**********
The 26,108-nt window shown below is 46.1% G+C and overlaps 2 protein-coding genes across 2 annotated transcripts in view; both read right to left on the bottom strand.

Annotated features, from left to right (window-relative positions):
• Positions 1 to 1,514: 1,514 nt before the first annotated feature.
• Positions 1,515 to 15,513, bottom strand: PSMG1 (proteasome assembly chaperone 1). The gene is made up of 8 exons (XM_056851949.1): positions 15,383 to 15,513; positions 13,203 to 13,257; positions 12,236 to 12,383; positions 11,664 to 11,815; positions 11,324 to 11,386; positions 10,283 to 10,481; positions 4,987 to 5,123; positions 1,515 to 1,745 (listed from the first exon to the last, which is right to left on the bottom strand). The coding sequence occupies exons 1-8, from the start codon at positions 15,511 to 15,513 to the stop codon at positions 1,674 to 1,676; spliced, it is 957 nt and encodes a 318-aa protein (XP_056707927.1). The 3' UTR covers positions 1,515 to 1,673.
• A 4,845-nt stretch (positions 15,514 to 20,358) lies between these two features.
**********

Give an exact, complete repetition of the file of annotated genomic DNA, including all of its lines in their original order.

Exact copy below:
The 26,108-nt window shown below is 46.1% G+C and overlaps 2 protein-coding genes across 2 annotated transcripts in view; both read right to left on the bottom strand.

Annotated features, from left to right (window-relative positions):
• Positions 1 to 1,514: 1,514 nt before the first annotated feature.
• Positions 1,515 to 15,513, bottom strand: PSMG1 (proteasome assembly chaperone 1). The gene is made up of 8 exons (XM_056851949.1): positions 15,383 to 15,513; positions 13,203 to 13,257; positions 12,236 to 12,383; positions 11,664 to 11,815; positions 11,324 to 11,386; positions 10,283 to 10,481; positions 4,987 to 5,123; positions 1,515 to 1,745 (listed from the first exon to the last, which is right to left on the bottom strand). The coding sequence occupies exons 1-8, from the start codon at positions 15,511 to 15,513 to the stop codon at positions 1,674 to 1,676; spliced, it is 957 nt and encodes a 318-aa protein (XP_056707927.1). The 3' UTR covers positions 1,515 to 1,673.
• A 4,845-nt stretch (positions 15,514 to 20,358) lies between these two features.